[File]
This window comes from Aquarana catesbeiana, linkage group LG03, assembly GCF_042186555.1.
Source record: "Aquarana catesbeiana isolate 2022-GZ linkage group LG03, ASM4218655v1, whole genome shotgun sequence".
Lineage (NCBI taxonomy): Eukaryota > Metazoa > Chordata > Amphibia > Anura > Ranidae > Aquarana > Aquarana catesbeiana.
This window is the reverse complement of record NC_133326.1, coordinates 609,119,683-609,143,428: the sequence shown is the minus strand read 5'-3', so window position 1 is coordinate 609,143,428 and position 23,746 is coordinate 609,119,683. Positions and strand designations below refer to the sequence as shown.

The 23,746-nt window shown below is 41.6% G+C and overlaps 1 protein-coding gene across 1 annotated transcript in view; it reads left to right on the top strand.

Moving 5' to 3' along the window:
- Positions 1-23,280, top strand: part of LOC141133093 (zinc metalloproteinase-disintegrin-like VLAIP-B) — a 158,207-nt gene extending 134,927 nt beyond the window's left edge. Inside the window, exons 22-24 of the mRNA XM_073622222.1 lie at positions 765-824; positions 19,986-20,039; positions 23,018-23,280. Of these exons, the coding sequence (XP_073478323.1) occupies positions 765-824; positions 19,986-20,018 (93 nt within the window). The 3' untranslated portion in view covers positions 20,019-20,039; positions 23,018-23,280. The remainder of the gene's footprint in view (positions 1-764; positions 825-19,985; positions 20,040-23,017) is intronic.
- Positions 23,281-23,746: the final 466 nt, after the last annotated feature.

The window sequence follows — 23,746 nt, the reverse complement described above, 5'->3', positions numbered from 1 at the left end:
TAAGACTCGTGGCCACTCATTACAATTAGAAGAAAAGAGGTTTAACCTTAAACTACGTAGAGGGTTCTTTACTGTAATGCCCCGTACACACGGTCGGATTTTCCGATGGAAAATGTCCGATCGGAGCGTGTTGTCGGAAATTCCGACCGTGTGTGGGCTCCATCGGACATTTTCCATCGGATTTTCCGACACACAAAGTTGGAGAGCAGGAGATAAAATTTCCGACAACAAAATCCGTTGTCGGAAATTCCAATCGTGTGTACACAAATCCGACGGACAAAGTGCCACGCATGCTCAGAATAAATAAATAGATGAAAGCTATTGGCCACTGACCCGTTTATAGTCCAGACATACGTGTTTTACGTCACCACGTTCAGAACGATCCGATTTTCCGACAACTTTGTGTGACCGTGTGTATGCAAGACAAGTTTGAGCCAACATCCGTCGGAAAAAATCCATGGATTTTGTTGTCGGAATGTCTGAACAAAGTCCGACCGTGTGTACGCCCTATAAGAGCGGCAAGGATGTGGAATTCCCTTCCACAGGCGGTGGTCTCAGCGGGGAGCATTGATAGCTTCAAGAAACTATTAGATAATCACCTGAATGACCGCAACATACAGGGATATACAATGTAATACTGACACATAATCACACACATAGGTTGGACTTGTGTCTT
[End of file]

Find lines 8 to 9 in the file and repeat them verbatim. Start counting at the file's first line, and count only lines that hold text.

- Positions 23,281-23,746: the final 466 nt, after the last annotated feature.

The window sequence follows — 23,746 nt, the reverse complement described above, 5'->3', positions numbered from 1 at the left end: